Brian Dolan, MSc(Oxon), MSc(Nurs), BSc(Hons), RMN, RGN, CHSM
Director of Service Improvement and Patient Flow, Canterbury District Health Board, Christchurch, New Zealand; Director, Dolan & Holt Consultancy Ltd., UK; Vice Chair, RCN Emergency Care Association, UK
Lynda Holt, MA, RGN, EN(G), DipHS
Managing Director, Dolan & Holt Consultancy Ltd, UK; Formerly Chair, Royal College of Nursing Accident and Emergency Nursing Association, UK
Bailliere Tindall Elsevier
Type and Scope of Book
This 3rd edition is a introductory comprehensive emergency nursing textbook. The book examines emergency nursing by break it down to specific parts and chapters, grouping common themes. The book uses a different grouping of parts and chapters that distinguishes it from other emergency nursing text books.
Part 1 Trauma Management
Part 2 Trauma Care
Part 3 Psychological dimensions
Part 4 Life Continuum
Part 5 Physiology for ED practice
Part 6 Emergency care
Part 7 Practical issues
Part 8 Professional issues in the ED
These parts are broken down to 42 chapters.
The book has a easy writing style that flows well. This style gets the reader into the book and able to work the way through the chapters. This would make it very readable to the emerging emergency nurse. This is a asset that would help a emerging emergency nurse learn new concepts.
The book uses different groupings of parts and chapters that give the book a different feel to other many similar text books. The groupings did work to pull together the themes of the text. This makes it easy to find themes of interest.
The drawings presented are of high quality and were well labeled. These are referred to in the text to highlight learning points. The are some other interesting drawings that are funny that catch interest. This helps the reader to remember points of learning.
The use of tables and boxes was good. These tables and boxes backed up information from the text. This made the book work on a practical level. The text is easily able to cross referenced to the tables for use.The boxes provide excellent checklists that can be used in clinical practice.
The book not only focuses on clinical information but examines processes fundamental to emergency nursing. The chapters on leadership, triage, ethics, law, health and safety, culture and power and patient flow are helpful and view different approaches that can be useful to solve problems.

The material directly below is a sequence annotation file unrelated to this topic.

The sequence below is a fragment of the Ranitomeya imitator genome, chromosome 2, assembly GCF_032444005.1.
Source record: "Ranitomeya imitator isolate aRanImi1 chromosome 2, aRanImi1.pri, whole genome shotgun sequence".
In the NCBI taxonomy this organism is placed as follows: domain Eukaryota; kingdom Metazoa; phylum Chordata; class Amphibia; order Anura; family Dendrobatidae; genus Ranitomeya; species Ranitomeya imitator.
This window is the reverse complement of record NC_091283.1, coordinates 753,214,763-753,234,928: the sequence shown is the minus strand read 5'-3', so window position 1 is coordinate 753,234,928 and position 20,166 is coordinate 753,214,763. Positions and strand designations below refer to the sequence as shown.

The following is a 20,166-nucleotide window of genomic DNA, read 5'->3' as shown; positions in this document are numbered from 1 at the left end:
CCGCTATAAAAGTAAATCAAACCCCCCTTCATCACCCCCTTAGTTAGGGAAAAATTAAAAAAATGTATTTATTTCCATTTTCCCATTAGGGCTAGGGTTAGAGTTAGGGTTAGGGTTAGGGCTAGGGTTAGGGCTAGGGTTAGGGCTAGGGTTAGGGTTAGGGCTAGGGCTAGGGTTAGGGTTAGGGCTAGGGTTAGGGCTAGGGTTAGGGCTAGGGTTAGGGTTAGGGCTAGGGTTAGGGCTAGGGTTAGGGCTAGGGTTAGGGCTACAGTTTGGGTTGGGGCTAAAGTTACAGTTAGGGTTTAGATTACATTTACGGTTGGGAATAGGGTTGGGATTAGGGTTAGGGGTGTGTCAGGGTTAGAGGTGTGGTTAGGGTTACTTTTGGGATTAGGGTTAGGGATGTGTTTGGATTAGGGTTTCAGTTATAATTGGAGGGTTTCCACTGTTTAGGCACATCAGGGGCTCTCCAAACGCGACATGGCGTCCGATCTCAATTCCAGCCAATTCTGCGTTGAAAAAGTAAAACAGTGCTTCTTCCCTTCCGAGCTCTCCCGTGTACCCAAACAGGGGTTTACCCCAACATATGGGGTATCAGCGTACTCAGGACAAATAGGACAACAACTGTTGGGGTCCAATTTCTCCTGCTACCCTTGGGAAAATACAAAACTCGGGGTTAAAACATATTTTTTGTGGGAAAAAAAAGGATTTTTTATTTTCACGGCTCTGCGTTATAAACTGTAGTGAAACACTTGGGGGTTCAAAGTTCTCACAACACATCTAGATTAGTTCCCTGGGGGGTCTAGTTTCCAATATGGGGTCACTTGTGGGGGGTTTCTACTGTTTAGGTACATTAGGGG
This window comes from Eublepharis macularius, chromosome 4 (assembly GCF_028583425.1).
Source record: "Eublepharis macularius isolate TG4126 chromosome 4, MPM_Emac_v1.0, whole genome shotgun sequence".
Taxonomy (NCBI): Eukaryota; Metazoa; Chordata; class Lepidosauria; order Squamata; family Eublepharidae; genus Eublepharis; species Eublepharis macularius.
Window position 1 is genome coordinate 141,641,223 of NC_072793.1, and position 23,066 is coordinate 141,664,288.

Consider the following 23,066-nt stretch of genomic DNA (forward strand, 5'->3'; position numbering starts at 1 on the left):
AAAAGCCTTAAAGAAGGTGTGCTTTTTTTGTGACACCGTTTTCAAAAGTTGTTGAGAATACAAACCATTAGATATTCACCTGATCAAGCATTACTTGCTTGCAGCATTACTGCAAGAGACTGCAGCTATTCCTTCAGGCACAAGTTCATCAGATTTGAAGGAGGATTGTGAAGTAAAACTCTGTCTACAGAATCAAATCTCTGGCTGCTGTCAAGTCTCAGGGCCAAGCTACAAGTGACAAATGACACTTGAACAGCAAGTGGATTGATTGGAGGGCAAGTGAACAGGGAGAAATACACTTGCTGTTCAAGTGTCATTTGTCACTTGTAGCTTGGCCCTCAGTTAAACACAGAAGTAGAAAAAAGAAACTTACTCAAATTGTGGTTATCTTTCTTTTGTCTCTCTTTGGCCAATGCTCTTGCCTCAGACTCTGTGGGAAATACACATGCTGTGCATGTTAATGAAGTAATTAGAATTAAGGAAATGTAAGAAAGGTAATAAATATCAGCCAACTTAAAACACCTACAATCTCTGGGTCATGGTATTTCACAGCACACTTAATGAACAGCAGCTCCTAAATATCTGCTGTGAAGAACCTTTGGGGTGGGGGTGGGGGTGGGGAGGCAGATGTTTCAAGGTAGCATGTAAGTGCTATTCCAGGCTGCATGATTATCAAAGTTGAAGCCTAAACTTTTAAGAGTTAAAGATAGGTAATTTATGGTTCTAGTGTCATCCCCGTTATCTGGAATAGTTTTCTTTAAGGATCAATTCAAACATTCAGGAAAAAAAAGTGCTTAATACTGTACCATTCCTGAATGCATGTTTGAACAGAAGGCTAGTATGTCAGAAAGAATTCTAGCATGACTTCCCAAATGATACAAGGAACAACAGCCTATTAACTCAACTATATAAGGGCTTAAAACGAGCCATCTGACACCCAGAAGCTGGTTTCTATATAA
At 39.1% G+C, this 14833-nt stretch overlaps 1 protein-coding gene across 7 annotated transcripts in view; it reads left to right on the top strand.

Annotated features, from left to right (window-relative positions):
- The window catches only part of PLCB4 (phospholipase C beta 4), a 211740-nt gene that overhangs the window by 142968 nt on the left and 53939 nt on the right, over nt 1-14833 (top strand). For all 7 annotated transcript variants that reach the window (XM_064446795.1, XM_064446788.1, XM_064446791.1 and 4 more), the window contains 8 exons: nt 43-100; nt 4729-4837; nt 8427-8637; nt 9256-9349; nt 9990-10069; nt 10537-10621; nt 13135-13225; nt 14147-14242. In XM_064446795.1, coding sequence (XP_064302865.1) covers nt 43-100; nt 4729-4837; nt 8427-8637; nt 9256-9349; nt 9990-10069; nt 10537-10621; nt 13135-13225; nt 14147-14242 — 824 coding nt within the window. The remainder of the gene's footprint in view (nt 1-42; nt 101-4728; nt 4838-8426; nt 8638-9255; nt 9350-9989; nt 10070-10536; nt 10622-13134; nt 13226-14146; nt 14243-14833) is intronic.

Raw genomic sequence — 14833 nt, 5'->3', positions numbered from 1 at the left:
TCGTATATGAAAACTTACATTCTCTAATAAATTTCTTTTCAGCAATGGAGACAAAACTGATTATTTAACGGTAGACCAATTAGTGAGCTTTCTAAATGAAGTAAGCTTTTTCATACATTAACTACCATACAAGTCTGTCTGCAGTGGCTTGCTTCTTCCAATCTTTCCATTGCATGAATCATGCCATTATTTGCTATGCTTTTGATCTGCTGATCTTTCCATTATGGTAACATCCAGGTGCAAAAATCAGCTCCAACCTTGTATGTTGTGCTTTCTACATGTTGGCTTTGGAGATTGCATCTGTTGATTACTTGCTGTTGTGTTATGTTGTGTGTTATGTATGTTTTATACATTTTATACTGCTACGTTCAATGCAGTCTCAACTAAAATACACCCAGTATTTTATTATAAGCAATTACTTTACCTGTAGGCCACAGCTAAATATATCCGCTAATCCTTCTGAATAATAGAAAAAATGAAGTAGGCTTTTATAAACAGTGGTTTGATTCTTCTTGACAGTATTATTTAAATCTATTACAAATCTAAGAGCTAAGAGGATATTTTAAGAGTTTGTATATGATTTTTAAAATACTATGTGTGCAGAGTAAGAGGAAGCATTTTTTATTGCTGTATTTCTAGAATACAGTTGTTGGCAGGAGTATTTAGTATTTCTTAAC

The book leaving wondering what audience it was writing for. Was it for a UK audience or the rest of the world as spoken about in the introduction. There are writers from different countries but the information and epidemiology was very UK focused.
The referencing of information was limited. Big statements are made with just one reference to back these up. More references would make made it more believable to best practice. This may have also decreased the UK focus and bias of information presented.
The book has a physiology section. This is a good idea that started well but the section then lost its way at times. Physiology is a important part of all therapies and the section only examines wound care, pain management and anaesthesia. Many other specialist areas could have been included. Treatments and care that had no physiology reference to were included in these chapters. That was confusing and needed editing.
The life continuum section was again UK focused. It also didn’t always put the highlighted problem in the right years. There was a section on teenagers on methadone that didn’t appear right. Genitourinary trauma and infection as a major theme for young adults is minor compared to other problems this group faces.
If this was the first emergency nursing textbook you buy then this is a ideal book. The easy reading style will want you to read it more. The ability to make complex information digestible to the reader is appealing.
The book does cover many of different specialties and themes that the emergency nurse has to practice within. This makes the text a good starting point when attempted to seek best practice information and models of care. A post graduate emergency nursing student would find the book useful for assignment writing and exam preparation.
This 3rd edition book’s fresh and different approach gives it style that keeps its place in the market. The emerging emergency nurse will benefit from this approach to learning. The book helps stimulate learning in the many different specialties that the emergency nurse has to practice. Dampening of the UK focus and deeper referencing would help improve further editions.